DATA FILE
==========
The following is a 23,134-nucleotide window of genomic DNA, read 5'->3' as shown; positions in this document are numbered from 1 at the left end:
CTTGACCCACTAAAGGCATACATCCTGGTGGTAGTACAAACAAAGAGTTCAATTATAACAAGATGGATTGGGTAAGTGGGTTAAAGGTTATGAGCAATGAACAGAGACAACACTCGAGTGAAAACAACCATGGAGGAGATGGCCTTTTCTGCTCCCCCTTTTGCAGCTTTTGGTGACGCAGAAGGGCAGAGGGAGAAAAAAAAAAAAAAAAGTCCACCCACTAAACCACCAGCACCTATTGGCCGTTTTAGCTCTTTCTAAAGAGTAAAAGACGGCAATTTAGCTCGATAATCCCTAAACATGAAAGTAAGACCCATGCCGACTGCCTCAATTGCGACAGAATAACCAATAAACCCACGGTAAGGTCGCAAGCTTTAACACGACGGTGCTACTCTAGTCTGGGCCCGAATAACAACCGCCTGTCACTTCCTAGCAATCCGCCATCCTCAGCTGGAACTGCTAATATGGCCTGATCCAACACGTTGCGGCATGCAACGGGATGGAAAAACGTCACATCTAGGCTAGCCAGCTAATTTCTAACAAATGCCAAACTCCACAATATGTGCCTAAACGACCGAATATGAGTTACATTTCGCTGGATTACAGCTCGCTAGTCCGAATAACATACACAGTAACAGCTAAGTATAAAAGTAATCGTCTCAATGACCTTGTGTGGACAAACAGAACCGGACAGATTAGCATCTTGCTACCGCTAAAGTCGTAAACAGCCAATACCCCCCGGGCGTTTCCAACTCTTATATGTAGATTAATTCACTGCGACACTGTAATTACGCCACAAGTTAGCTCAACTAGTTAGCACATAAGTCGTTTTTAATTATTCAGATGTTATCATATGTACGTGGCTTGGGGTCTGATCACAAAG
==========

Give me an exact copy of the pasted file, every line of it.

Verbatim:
The following is a 23,134-nucleotide window of genomic DNA, read 5'->3' as shown; positions in this document are numbered from 1 at the left end:
CTTGACCCACTAAAGGCATACATCCTGGTGGTAGTACAAACAAAGAGTTCAATTATAACAAGATGGATTGGGTAAGTGGGTTAAAGGTTATGAGCAATGAACAGAGACAACACTCGAGTGAAAACAACCATGGAGGAGATGGCCTTTTCTGCTCCCCCTTTTGCAGCTTTTGGTGACGCAGAAGGGCAGAGGGAGAAAAAAAAAAAAAAAAGTCCACCCACTAAACCACCAGCACCTATTGGCCGTTTTAGCTCTTTCTAAAGAGTAAAAGACGGCAATTTAGCTCGATAATCCCTAAACATGAAAGTAAGACCCATGCCGACTGCCTCAATTGCGACAGAATAACCAATAAACCCACGGTAAGGTCGCAAGCTTTAACACGACGGTGCTACTCTAGTCTGGGCCCGAATAACAACCGCCTGTCACTTCCTAGCAATCCGCCATCCTCAGCTGGAACTGCTAATATGGCCTGATCCAACACGTTGCGGCATGCAACGGGATGGAAAAACGTCACATCTAGGCTAGCCAGCTAATTTCTAACAAATGCCAAACTCCACAATATGTGCCTAAACGACCGAATATGAGTTACATTTCGCTGGATTACAGCTCGCTAGTCCGAATAACATACACAGTAACAGCTAAGTATAAAAGTAATCGTCTCAATGACCTTGTGTGGACAAACAGAACCGGACAGATTAGCATCTTGCTACCGCTAAAGTCGTAAACAGCCAATACCCCCCGGGCGTTTCCAACTCTTATATGTAGATTAATTCACTGCGACACTGTAATTACGCCACAAGTTAGCTCAACTAGTTAGCACATAAGTCGTTTTTAATTATTCAGATGTTATCATATGTACGTGGCTTGGGGTCTGATCACAAAG